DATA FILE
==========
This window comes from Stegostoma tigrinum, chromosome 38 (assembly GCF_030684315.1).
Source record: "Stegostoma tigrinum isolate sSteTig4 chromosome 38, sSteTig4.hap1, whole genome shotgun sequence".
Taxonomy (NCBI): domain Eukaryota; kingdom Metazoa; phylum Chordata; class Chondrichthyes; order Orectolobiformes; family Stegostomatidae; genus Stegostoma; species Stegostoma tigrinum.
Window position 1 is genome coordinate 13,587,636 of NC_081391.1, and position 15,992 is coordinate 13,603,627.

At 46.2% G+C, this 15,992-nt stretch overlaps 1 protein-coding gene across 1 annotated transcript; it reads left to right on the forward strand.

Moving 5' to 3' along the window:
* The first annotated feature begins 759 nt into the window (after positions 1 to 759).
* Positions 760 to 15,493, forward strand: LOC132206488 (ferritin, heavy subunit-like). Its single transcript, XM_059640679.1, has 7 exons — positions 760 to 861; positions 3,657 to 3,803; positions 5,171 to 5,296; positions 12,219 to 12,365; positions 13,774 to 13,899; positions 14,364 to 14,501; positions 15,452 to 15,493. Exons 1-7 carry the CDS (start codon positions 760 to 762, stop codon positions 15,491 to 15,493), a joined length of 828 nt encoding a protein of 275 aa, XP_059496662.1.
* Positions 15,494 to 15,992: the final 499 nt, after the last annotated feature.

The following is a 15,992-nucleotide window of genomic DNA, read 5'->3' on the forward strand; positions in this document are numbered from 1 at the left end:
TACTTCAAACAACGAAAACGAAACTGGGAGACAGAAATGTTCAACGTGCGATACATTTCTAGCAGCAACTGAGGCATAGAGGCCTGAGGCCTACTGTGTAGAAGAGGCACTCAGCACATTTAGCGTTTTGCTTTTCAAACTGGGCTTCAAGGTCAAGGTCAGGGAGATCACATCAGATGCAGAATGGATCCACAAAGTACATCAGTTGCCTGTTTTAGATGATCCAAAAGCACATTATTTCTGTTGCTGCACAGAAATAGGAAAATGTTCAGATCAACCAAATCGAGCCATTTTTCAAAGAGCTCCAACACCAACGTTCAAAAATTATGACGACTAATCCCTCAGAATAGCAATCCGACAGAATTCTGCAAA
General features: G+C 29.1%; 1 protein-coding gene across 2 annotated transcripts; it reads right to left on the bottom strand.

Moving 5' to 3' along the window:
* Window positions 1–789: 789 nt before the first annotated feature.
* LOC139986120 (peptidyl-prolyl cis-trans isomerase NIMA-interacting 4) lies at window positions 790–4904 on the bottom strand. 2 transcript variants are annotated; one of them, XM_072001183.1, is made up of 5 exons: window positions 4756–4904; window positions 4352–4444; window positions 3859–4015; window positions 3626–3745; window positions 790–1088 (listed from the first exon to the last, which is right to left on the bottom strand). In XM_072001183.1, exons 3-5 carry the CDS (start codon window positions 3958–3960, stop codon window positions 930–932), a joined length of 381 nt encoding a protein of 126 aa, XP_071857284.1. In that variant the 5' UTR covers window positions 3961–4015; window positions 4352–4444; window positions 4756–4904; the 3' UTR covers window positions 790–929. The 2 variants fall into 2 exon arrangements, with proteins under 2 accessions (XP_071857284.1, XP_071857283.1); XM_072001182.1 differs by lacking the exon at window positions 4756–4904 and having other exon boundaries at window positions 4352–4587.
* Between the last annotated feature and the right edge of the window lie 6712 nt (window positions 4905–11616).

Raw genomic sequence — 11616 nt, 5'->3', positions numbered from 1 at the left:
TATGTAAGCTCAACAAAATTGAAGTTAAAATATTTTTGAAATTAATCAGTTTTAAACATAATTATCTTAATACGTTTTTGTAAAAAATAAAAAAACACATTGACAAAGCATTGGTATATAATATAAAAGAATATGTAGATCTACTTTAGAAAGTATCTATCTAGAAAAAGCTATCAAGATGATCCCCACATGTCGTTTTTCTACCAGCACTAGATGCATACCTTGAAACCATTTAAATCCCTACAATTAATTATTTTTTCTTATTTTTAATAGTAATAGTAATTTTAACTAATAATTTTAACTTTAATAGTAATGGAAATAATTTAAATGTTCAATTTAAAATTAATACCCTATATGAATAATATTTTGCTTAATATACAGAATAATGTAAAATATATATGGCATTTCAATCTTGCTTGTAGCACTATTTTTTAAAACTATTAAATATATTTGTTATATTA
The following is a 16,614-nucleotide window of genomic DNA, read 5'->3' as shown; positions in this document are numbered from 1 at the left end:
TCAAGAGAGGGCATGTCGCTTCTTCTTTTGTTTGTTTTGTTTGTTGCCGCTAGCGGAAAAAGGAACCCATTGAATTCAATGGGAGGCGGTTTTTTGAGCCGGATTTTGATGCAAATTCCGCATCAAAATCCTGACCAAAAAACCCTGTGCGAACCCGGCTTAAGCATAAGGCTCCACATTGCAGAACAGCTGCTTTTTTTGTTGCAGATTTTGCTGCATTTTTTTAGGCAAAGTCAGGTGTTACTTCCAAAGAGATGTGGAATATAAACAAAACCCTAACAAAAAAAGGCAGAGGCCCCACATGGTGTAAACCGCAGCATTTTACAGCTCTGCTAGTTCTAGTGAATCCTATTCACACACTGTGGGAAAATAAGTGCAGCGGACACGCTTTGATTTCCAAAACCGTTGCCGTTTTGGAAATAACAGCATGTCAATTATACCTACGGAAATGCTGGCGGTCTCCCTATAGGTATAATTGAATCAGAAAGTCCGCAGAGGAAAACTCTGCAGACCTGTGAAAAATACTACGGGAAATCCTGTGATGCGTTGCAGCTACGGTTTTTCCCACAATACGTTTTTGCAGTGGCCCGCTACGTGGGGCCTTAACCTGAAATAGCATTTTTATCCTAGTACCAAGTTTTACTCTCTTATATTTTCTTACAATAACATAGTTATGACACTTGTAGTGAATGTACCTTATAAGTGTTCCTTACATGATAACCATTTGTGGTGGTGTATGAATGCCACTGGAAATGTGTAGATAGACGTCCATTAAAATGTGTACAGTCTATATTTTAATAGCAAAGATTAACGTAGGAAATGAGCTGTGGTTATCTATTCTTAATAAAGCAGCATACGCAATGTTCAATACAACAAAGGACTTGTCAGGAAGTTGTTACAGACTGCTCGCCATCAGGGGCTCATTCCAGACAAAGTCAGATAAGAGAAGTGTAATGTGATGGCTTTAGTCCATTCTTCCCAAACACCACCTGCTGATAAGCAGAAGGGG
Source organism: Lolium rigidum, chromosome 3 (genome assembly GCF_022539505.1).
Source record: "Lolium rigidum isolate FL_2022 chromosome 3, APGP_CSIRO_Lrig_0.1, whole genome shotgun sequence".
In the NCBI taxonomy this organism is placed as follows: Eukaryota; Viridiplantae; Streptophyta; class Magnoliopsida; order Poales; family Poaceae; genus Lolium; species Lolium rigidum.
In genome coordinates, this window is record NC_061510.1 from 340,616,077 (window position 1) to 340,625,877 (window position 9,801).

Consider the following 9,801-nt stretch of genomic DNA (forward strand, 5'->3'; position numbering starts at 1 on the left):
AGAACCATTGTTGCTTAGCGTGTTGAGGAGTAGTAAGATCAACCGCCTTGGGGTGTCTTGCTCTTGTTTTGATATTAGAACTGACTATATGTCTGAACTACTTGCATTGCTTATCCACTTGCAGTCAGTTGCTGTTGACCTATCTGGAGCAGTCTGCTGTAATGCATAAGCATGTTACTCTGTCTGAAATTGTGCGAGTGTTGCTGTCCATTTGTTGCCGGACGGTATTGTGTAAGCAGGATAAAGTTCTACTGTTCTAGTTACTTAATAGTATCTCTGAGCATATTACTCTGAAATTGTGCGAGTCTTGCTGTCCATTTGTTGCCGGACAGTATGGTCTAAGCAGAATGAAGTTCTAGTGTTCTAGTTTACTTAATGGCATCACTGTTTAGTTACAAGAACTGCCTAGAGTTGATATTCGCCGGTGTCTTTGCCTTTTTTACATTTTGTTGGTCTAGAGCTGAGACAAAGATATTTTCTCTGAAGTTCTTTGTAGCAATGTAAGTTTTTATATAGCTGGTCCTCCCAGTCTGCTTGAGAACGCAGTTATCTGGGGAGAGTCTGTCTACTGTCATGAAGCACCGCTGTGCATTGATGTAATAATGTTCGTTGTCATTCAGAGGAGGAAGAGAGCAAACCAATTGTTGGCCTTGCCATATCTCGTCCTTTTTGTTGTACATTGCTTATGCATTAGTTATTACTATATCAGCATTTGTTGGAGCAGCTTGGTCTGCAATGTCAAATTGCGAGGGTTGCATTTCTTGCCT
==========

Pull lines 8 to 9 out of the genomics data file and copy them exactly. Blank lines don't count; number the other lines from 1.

* Positions 760 to 15,493, forward strand: LOC132206488 (ferritin, heavy subunit-like). Its single transcript, XM_059640679.1, has 7 exons — positions 760 to 861; positions 3,657 to 3,803; positions 5,171 to 5,296; positions 12,219 to 12,365; positions 13,774 to 13,899; positions 14,364 to 14,501; positions 15,452 to 15,493. Exons 1-7 carry the CDS (start codon positions 760 to 762, stop codon positions 15,491 to 15,493), a joined length of 828 nt encoding a protein of 275 aa, XP_059496662.1.
* Positions 15,494 to 15,992: the final 499 nt, after the last annotated feature.